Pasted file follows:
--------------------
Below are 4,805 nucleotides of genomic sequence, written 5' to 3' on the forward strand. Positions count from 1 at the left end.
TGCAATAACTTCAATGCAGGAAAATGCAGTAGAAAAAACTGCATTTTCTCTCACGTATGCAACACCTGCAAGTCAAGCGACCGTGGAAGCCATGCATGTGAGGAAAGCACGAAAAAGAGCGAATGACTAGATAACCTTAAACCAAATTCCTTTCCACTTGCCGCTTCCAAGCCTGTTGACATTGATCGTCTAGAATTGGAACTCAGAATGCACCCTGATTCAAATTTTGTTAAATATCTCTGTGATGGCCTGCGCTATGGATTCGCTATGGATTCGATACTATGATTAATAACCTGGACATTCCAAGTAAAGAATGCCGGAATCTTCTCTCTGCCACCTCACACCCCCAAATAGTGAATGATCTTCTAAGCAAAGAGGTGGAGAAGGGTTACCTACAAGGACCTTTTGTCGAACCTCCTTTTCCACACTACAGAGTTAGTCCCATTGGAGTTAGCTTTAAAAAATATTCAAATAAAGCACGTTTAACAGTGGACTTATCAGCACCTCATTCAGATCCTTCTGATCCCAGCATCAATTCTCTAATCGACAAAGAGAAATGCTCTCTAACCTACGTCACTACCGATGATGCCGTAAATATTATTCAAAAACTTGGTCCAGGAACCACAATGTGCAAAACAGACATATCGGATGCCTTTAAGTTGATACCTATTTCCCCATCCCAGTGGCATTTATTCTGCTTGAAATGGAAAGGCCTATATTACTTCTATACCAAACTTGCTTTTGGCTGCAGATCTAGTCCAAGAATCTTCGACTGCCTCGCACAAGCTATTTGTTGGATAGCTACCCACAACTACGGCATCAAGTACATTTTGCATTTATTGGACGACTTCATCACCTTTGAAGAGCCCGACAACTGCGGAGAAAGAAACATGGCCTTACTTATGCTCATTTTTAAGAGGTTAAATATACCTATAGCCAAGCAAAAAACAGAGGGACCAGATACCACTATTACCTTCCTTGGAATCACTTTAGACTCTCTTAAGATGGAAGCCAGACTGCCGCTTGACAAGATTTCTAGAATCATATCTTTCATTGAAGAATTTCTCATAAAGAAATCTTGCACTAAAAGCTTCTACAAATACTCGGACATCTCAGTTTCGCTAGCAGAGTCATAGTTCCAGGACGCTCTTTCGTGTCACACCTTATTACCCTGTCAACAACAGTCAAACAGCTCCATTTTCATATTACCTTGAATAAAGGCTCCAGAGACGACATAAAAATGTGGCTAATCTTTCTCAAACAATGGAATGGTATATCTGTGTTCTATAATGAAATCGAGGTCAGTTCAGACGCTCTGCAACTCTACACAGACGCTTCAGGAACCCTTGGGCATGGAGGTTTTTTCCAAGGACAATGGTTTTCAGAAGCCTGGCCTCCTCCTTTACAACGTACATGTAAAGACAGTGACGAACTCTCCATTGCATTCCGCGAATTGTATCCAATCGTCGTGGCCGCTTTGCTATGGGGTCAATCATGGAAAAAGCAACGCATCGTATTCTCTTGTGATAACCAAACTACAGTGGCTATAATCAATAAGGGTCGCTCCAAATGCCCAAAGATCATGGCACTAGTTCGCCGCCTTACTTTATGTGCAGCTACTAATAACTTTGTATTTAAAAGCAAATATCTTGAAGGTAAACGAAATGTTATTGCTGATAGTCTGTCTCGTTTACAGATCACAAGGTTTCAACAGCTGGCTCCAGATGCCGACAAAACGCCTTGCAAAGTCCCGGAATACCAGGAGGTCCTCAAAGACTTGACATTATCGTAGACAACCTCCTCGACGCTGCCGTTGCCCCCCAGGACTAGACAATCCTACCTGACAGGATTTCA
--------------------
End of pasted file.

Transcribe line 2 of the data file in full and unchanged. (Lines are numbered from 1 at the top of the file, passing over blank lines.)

TGCAATAACTTCAATGCAGGAAAATGCAGTAGAAAAAACTGCATTTTCTCTCACGTATGCAACACCTGCAAGTCAAGCGACCGTGGAAGCCATGCATGTGAGGAAAGCACGAAAAAGAGCGAATGACTAGATAACCTTAAACCAAATTCCTTTCCACTTGCCGCTTCCAAGCCTGTTGACATTGATCGTCTAGAATTGGAACTCAGAATGCACCCTGATTCAAATTTTGTTAAATATCTCTGTGATGGCCTGCGCTATGGATTCGCTATGGATTCGATACTATGATTAATAACCTGGACATTCCAAGTAAAGAATGCCGGAATCTTCTCTCTGCCACCTCACACCCCCAAATAGTGAATGATCTTCTAAGCAAAGAGGTGGAGAAGGGTTACCTACAAGGACCTTTTGTCGAACCTCCTTTTCCACACTACAGAGTTAGTCCCATTGGAGTTAGCTTTAAAAAATATTCAAATAAAGCACGTTTAACAGTGGACTTATCAGCACCTCATTCAGATCCTTCTGATCCCAGCATCAATTCTCTAATCGACAAAGAGAAATGCTCTCTAACCTACGTCACTACCGATGATGCCGTAAATATTATTCAAAAACTTGGTCCAGGAACCACAATGTGCAAAACAGACATATCGGATGCCTTTAAGTTGATACCTATTTCCCCATCCCAGTGGCATTTATTCTGCTTGAAATGGAAAGGCCTATATTACTTCTATACCAAACTTGCTTTTGGCTGCAGATCTAGTCCAAGAATCTTCGACTGCCTCGCACAAGCTATTTGTTGGATAGCTACCCACAACTACGGCATCAAGTACATTTTGCATTTATTGGACGACTTCATCACCTTTGAAGAGCCCGACAACTGCGGAGAAAGAAACATGGCCTTACTTATGCTCATTTTTAAGAGGTTAAATATACCTATAGCCAAGCAAAAAACAGAGGGACCAGATACCACTATTACCTTCCTTGGAATCACTTTAGACTCTCTTAAGATGGAAGCCAGACTGCCGCTTGACAAGATTTCTAGAATCATATCTTTCATTGAAGAATTTCTCATAAAGAAATCTTGCACTAAAAGCTTCTACAAATACTCGGACATCTCAGTTTCGCTAGCAGAGTCATAGTTCCAGGACGCTCTTTCGTGTCACACCTTATTACCCTGTCAACAACAGTCAAACAGCTCCATTTTCATATTACCTTGAATAAAGGCTCCAGAGACGACATAAAAATGTGGCTAATCTTTCTCAAACAATGGAATGGTATATCTGTGTTCTATAATGAAATCGAGGTCAGTTCAGACGCTCTGCAACTCTACACAGACGCTTCAGGAACCCTTGGGCATGGAGGTTTTTTCCAAGGACAATGGTTTTCAGAAGCCTGGCCTCCTCCTTTACAACGTACATGTAAAGACAGTGACGAACTCTCCATTGCATTCCGCGAATTGTATCCAATCGTCGTGGCCGCTTTGCTATGGGGTCAATCATGGAAAAAGCAACGCATCGTATTCTCTTGTGATAACCAAACTACAGTGGCTATAATCAATAAGGGTCGCTCCAAATGCCCAAAGATCATGGCACTAGTTCGCCGCCTTACTTTATGTGCAGCTACTAATAACTTTGTATTTAAAAGCAAATATCTTGAAGGTAAACGAAATGTTATTGCTGATAGTCTGTCTCGTTTACAGATCACAAGGTTTCAACAGCTGGCTCCAGATGCCGACAAAACGCCTTGCAAAGTCCCGGAATACCAGGAGGTCCTCAAAGACTTGACATTATCGTAGACAACCTCCTCGACGCTGCCGTTGCCCCCCAGGACTAGACAATCCTACCTGACAGGATTTCA